Mon, Dec 22, 2003 - Page 5 News List

Afghan hunger strikers demand justice from Australia


Amin Janamin vowed to let no food or water pass his lips as he sewed them together nearly a fortnight ago. The former mine clearance officer from Afghanistan's Paktia province was in hospital on Saturday, suffering severe kidney pains and being hydrated through a drip-feed. Friends say he has resolved to die unless something is done for his 283 fellow detainees in an Australian refugee camp on the Pacific island of Nauru.

"The hunger strikers are determined," said Hassan Ghulam of Australia's Hazara ethnic society, who is in regular contact with the Nauru detainees. "They have signs on their hospital beds, saying, `After I am dead, don't undo my lips.'"

The number of strikers has grown to 35 since the protest began on Dec. 9, and 15 of them are now in hospital as the searing 50?C heat of Nauru's dry season takes its toll. Most shelter from the sun under a makeshift plastic canopy at the entrance to the Topside camp, surrounded by the blazing white coral of Nauru's interior. Their friends mop them with wet towels and shake them to check if they are still conscious; those who pass out are taken to the hospital, but at least two detainees have already discharged themselves and rejoined the protest after treatment. Some have been urinating blood.

Most of the detainees are Afghans whose refugee applications have been rejected because their country is now regarded as safe by the UN high commissioner for refugees (UNHCR). A smaller number of Iraqi and Palestinian refugees have had their visas rejected on the same grounds. Roughly a third of the detainees are children.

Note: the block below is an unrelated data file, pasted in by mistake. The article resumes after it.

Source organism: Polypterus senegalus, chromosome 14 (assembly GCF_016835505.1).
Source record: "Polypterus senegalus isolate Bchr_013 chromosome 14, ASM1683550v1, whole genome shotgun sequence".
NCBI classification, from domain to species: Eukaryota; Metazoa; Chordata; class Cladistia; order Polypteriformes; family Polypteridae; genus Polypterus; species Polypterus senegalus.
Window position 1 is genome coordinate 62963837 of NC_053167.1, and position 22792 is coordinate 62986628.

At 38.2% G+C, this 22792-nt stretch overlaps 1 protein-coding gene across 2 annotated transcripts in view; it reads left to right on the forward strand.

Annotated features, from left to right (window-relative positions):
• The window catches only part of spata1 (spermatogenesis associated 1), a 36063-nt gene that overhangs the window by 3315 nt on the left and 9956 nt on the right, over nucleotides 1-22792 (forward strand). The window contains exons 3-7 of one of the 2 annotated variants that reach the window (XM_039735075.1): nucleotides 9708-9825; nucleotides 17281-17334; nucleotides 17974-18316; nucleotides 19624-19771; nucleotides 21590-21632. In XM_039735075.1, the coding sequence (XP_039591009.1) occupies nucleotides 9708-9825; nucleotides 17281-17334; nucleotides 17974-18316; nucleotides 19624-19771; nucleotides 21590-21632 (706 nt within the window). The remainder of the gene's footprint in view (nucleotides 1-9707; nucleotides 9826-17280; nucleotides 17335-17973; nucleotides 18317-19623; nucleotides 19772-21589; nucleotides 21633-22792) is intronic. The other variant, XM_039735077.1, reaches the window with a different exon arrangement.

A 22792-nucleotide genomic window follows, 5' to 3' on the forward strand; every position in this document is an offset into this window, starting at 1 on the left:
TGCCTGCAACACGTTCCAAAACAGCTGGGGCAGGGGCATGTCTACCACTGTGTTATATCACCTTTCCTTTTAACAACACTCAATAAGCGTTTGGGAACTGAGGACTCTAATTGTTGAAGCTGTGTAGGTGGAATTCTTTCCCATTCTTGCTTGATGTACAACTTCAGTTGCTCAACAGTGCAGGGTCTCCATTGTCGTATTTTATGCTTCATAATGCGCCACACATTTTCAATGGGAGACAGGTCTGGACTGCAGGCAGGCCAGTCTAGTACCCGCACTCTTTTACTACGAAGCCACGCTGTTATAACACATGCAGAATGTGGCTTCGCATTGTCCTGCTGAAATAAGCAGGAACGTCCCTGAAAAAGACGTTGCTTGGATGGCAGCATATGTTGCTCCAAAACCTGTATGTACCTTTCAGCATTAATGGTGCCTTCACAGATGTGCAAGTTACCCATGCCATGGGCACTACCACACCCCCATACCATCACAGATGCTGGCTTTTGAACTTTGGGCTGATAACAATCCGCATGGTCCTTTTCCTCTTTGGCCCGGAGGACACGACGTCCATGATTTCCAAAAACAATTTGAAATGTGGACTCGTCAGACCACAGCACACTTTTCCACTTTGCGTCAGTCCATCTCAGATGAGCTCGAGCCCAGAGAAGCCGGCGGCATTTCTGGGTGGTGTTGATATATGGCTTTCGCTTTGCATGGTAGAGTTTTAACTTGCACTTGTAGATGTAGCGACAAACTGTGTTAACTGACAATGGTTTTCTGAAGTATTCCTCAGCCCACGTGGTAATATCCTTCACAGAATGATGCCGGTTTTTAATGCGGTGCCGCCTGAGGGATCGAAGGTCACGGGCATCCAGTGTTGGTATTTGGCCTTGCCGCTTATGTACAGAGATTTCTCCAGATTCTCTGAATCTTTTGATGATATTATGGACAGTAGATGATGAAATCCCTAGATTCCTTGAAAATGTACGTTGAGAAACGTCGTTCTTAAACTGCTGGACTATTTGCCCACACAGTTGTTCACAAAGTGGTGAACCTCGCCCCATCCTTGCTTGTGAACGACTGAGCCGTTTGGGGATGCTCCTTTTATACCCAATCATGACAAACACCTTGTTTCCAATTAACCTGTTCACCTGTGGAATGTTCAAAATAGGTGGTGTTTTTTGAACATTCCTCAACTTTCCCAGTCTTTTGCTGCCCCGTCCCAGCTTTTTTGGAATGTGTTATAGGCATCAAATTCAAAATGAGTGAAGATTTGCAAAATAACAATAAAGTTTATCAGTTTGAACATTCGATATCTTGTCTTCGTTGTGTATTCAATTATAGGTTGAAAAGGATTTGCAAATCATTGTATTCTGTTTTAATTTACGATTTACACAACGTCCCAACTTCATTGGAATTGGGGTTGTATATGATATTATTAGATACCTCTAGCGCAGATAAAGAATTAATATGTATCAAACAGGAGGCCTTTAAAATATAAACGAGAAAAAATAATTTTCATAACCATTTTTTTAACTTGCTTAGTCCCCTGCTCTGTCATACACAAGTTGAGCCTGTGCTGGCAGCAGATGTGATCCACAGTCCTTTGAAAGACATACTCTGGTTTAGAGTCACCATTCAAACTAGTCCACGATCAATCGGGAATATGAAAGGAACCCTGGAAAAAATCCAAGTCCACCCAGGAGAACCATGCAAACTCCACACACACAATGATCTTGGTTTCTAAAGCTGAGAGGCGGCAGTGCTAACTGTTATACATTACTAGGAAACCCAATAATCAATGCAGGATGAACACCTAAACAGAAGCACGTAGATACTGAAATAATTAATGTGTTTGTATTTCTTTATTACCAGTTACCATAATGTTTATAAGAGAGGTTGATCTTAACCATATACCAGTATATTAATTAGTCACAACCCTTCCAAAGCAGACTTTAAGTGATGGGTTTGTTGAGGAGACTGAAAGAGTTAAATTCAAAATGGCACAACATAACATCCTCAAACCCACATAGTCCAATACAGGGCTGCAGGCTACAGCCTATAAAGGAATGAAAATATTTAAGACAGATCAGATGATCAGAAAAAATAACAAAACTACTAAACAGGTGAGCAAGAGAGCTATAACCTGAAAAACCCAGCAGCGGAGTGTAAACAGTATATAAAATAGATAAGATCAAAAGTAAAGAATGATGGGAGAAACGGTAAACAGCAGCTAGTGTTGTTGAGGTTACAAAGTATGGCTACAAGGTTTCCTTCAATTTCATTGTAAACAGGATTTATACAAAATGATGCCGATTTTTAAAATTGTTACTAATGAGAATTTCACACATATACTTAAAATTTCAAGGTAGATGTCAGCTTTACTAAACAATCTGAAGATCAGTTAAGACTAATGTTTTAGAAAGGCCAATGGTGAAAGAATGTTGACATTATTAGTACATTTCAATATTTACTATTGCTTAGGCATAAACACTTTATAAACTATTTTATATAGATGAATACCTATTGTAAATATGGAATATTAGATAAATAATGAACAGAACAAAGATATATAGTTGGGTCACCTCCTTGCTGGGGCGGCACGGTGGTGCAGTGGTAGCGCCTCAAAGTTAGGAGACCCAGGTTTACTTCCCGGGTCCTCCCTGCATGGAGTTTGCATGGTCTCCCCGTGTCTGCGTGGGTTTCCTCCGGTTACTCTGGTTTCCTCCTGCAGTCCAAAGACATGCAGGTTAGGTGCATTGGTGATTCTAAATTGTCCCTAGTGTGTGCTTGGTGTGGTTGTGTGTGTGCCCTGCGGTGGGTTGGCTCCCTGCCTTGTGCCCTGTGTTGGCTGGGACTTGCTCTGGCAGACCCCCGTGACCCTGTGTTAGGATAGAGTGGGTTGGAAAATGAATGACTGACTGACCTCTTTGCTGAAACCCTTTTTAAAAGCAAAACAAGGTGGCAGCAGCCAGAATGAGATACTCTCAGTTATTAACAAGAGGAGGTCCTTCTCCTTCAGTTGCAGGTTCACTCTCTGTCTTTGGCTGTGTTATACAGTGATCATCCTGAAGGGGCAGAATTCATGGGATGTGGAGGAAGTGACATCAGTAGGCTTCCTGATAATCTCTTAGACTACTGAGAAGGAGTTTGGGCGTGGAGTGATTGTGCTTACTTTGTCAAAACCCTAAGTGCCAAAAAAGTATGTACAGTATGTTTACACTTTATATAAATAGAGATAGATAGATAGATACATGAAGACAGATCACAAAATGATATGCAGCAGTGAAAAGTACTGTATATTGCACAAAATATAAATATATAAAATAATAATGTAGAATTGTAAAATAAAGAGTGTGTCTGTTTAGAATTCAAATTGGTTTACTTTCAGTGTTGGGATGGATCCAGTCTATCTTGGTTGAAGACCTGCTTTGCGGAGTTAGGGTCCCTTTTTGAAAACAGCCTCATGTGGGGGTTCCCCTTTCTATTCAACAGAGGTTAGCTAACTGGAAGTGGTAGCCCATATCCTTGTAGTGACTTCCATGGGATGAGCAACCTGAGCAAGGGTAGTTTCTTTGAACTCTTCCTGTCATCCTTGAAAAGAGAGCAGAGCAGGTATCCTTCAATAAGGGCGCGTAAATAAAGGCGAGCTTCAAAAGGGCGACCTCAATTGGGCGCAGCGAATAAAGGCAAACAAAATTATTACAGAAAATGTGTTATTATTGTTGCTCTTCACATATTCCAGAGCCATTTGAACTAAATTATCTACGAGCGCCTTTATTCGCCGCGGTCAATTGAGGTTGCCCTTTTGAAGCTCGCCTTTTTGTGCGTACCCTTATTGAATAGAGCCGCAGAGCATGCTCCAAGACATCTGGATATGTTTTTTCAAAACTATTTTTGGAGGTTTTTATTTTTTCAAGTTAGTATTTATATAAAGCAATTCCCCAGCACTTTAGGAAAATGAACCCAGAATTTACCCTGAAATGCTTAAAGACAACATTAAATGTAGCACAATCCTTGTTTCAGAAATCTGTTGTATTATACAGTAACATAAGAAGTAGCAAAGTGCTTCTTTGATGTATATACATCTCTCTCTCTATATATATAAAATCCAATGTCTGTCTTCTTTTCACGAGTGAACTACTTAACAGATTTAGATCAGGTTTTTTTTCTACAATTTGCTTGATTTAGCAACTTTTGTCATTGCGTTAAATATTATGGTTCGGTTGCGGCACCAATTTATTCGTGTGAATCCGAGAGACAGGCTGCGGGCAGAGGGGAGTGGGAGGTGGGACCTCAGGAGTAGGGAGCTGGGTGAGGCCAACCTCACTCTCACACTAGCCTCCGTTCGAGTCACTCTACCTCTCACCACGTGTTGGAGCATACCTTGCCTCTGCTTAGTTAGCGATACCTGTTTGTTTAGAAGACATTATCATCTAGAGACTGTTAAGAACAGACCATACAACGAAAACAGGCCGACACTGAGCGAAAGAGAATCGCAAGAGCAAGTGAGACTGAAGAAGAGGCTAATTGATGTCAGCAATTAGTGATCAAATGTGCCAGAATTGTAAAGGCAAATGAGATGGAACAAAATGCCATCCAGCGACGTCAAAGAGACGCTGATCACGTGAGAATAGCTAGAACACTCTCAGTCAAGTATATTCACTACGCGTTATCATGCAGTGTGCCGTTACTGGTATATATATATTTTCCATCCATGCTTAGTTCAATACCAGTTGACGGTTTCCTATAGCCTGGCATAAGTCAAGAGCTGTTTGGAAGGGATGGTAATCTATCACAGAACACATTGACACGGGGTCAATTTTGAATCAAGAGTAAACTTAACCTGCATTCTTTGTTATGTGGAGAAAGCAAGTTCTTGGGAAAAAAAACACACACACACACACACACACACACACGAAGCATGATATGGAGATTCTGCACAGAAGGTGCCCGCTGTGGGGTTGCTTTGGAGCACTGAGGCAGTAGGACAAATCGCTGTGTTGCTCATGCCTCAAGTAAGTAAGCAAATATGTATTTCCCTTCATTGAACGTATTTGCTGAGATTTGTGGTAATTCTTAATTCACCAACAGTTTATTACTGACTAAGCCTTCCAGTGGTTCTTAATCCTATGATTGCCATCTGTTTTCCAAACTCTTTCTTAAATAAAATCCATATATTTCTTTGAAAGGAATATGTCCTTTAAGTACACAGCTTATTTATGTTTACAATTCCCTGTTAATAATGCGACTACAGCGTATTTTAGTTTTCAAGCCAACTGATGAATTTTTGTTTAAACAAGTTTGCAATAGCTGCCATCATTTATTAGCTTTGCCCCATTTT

"Now, when we are in the Australian-made detention centers, we don't think we have been treated better than what the Taliban and other cruel governments did with us,' wrote detainee Chaman Shah Nasiri in an e-mail as the protest began.

The UNHCR yesterday took the unusual step of issuing a statement calling for leniency in defining Afghanistan and Iraq as safe countries. The agency has pulled back its own staff in Afghanistan after a French UNHCR officer was shot dead in a marketplace in Ghazni last month.

Declaring that the situation in Nauru was "becoming a human tragedy," the statement stressed "the need to make exceptions, given the prevailing security conditions" in the refugees' home countries.

A delegation from the UNHCR visited the camp last week and is expected to report on the situation next week.

The refugees were brought to the country as part of Australia's Pacific solution, the policy whereby asylum seekers arriving in Australia by boat were processed offshore in Nauru and Papua New Guinea's Manus Island. The policy was introduced at the height of a public scare about immigration in the run-up to Australia's 2001 election.

The Australian government initially refused to get involved in the situation, saying that the camp had nothing to do with Australia and the detainees were not refugees.

On Friday it agreed to sponsor a visit to Nauru next week by a former Australian immigration minister and an Afghan community representative, in an attempt to break the strike.

Media and lawyers have been excluded from Nauru since soon after the camp was opened, but Maarten Dormaar, a Dutch psychologist who worked at the Topside camp last year before resigning in despair, has written that conditions for refugees on Nauru make the island "a psychiatrist's nightmare."

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